Many Christians today, particularly members of the Anglican, Roman Catholic, Lutheran, Methodist, and Presbyterian Churches, subscribe to this belief. They maintain that the sin of Adam was transferred to all future generations, tainting even the unborn. Substantiation for this view is found in the New Testament (Romans 5:12) where Paul says, “Wherefore as by one man sin entered into the world, and death by sin; and so death passed upon all men, for that all have sinned. By one man’s disobediance many were made sinners.”

Christianity believes that only through the acceptance of Jesus that the “grace” of G-d can return to man. A Christian need only believe in Jesus to be saved; nothing else is required of her.

The doctrine of original sin is totally unacceptable to Jews (as it is to Christian sects such as Baptists and Assemblies of G-d). Jews believe that man enters the world free of sin, with a soul that is pure and innocent and untainted. While there were some Jewish teachers in Talmudic times who believed that death was a punishment brought upon mankind on account of Adam’s sin, the dominant view by far was that man sins because he is not a perfect being, and not, as Christianity teaches, because he is inherently sinful.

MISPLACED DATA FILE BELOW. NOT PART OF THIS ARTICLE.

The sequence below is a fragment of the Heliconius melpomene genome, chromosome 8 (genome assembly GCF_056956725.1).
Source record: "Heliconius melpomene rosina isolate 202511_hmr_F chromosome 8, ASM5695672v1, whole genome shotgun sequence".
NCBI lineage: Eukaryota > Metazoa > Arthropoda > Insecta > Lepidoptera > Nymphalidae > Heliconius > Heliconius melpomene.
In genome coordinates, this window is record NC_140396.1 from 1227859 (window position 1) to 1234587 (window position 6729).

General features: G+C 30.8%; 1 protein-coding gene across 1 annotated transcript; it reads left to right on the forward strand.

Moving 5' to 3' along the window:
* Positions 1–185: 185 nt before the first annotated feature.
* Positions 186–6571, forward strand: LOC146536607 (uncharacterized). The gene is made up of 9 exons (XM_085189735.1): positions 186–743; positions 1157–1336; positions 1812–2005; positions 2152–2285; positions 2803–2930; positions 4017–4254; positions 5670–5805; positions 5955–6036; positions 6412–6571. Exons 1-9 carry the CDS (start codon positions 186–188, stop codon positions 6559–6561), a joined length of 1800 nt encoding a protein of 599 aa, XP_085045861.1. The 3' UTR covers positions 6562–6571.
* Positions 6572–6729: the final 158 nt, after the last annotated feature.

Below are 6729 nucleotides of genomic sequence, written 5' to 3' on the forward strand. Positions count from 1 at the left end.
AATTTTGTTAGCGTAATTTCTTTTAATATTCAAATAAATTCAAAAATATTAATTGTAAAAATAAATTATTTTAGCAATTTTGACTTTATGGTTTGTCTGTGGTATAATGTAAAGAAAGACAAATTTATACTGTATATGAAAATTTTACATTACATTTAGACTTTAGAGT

This is part on an explanation by a Rabbi on Psalm 51:7.